In the investing world, some lawsuits are like volcanoes: You can safely ignore them for years -- unless, of course, they decide one day to erupt.
That's the situation faced by
, the chief defendant in an obscure legal battle it inherited in a 1994 acquisition.
So far, AT&T Wireless has successfully avoided liability in the case, rooted in events that took place 14 years ago.
But an eight-week-long trial stemming from the case -- a trial which is expected to go to the jury this week -- provides an opportunity for significant financial damage to the wireless carrier. As AT&T Wireless reported in a
Securities and Exchange Commission
filing earlier this year, the plaintiffs in the case have asserted claims for damages totaling $8.2 billion.
Though damages that large are rarely awarded in civil cases -- and even more rarely upheld on appeal -- damages even a fraction of that amount wouldn't exactly be welcome news for AT&T Wireless shareholders. A damages award of $400 million -- another figure apparently kicked around in the case -- would more than erase the $357 million in net income, available to common shareholders, that the carrier reported in the first half of 2003.
Yet the outcome of the trial -- final arguments are scheduled for Tuesday -- remains far from certain. AT&T Wireless, in fact, prevailed at an earlier trial in the case, though that decision was reversed when an appeals court indicated that certain issues that had been decided by the trial judge needed to be resolved by a jury.
"We firmly believe that the case has no merit," an AT&T Wireless spokesman said Tuesday, "and we're optimistic the jury will agree."
AT&T Wireless shares, which have ranged between $4.91 and $9.18 over the past year, fell 15 cents Tuesday to close at $8.12.
The company is scheduled to release third-quarter financial results after Wednesday's market close.
The cast of characters in the case -- being heard in DuPage County Circuit Court in Illinois -- reads almost like the answers to a telecom industry trivia quiz.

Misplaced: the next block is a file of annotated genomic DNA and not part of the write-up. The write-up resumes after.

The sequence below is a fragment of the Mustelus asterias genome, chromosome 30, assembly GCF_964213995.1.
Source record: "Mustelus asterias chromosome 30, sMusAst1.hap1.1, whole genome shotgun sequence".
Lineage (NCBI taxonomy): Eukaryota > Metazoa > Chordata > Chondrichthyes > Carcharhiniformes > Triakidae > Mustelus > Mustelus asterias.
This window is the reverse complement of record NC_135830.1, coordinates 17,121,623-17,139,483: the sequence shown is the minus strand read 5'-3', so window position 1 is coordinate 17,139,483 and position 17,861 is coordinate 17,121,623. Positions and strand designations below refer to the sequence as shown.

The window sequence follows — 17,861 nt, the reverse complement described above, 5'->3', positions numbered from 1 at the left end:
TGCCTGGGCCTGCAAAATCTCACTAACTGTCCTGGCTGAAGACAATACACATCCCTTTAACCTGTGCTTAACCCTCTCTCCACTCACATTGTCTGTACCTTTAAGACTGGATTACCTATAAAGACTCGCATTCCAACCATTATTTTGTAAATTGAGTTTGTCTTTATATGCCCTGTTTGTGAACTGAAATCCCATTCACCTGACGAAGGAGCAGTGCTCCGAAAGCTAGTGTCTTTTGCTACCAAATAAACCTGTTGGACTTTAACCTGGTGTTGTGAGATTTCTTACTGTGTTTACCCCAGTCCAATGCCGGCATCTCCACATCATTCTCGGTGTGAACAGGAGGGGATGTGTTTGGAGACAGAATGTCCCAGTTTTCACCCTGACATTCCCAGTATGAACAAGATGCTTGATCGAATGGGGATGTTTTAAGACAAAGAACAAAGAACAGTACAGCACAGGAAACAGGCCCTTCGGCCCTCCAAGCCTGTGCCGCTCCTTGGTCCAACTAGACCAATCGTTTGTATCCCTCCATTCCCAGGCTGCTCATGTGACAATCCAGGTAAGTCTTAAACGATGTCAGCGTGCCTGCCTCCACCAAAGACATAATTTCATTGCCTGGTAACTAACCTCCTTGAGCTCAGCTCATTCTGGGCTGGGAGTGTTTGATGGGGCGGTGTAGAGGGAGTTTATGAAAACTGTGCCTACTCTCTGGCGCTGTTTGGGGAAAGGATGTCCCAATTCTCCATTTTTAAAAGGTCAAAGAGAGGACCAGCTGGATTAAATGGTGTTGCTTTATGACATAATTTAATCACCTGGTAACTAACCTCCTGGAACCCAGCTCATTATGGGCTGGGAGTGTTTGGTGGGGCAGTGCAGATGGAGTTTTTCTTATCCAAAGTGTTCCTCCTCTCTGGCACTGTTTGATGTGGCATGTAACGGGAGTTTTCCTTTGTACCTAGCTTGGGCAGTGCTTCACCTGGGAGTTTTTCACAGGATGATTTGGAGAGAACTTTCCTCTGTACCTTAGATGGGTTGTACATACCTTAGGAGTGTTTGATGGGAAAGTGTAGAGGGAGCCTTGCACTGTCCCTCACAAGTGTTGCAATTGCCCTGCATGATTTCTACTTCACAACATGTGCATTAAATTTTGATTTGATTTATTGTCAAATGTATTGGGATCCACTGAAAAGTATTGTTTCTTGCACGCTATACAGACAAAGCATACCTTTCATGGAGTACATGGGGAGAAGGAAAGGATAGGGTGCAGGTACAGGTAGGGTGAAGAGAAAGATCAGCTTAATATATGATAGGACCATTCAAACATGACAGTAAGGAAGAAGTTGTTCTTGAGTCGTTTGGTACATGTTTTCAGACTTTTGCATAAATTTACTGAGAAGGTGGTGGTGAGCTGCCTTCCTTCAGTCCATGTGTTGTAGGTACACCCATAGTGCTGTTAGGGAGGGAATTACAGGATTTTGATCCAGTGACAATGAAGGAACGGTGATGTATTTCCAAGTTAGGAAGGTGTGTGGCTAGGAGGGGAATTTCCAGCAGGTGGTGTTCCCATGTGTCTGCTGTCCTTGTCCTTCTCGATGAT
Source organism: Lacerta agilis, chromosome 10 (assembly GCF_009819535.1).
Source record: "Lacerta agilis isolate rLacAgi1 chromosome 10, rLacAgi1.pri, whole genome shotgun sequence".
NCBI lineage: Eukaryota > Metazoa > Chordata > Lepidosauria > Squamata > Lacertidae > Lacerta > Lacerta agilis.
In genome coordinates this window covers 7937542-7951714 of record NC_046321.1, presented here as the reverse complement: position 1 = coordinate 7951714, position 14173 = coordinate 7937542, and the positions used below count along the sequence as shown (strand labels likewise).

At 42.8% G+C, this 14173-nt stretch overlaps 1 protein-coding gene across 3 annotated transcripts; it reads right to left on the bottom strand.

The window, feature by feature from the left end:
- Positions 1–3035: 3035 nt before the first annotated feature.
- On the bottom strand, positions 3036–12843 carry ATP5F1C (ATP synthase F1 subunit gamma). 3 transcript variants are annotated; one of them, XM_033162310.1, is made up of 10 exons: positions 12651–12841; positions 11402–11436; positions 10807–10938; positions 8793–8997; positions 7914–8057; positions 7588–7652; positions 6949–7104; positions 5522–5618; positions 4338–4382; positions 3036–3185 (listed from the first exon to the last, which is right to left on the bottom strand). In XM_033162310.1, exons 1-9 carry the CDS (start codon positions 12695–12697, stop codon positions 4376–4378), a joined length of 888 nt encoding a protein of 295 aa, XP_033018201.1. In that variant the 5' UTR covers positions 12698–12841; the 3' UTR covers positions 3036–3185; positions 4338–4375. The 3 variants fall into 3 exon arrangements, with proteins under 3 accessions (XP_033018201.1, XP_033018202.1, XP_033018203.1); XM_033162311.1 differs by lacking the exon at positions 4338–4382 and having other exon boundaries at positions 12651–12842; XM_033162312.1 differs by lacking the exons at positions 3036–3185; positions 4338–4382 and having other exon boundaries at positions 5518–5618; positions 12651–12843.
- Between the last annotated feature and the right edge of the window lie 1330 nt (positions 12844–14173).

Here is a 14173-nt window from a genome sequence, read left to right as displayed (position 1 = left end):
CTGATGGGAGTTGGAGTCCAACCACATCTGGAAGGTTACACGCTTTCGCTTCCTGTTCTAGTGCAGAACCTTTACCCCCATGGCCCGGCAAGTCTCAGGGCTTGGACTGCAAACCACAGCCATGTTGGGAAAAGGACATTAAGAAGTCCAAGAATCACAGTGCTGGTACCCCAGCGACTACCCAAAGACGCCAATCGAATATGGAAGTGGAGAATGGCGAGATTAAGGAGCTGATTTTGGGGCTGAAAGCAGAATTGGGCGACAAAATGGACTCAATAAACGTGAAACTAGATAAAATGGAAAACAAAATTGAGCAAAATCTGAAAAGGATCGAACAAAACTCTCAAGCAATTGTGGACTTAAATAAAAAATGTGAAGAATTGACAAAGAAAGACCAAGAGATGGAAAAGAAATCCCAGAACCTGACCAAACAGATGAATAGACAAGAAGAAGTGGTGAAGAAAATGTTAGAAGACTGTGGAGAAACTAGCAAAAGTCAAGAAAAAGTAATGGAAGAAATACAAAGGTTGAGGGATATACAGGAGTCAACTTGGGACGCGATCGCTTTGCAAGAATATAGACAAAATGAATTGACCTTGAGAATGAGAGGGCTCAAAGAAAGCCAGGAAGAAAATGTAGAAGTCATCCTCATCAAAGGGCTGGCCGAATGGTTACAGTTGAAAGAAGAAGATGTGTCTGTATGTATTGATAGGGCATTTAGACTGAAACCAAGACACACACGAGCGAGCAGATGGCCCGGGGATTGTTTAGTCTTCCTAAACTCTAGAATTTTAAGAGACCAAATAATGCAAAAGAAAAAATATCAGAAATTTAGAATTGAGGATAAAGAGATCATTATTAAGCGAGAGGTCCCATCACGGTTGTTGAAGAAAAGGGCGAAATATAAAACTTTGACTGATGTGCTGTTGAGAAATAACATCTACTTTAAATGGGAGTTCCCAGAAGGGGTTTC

One party in the lawsuit is In-Flight Phone Corp., a company founded by Jack Goeken -- not only a co-founder of MCI in the 1960s, but also a co-founder of airplane telephone pioneer Airfone in the 1980s. Goeken started In-Flight Phone after selling Airfone to GTE (now part of
Another player is McCaw Cellular Communications, a cellular-telephone empire built by Craig McCaw and sold to
The plaintiffs in the case -- a shareholder group that took over the case from In-Flight -- allege that McCaw Cellular stole trade secrets from In-Flight Phone in 1990 as the two companies, and others, prepared to apply for Federal Communications Commission licenses enabling further airplane-to-ground phone calls.
Following up on a complaint originally filed in 1993, a 1996 amended complaint alleges that McCaw Cellular expressed interest in making an investment in In-Flight. After McCaw Cellular signed a confidentiality agreement, In-Flight provided McCaw with proprietary business, financial, marketing, operating and engineering information so that McCaw could conduct due diligence before making such an investment, according to the complaint.
After In-Flight made this information available to McCaw Cellular, according to the complaint, McCaw announced it wouldn't invest in In-Flight. Instead, allege the plaintiffs, McCaw Cellular used the information it had gained to file a separate application for an FCC license in a partnership with Hughes Network Systems, creating unfair competition for In-Flight.
Goeken subsequently sold In-Flight to MCI, while the McCaw-Hughes partnership, Claircom, ended up at AT&T when Ma Bell bought McCaw Cellular.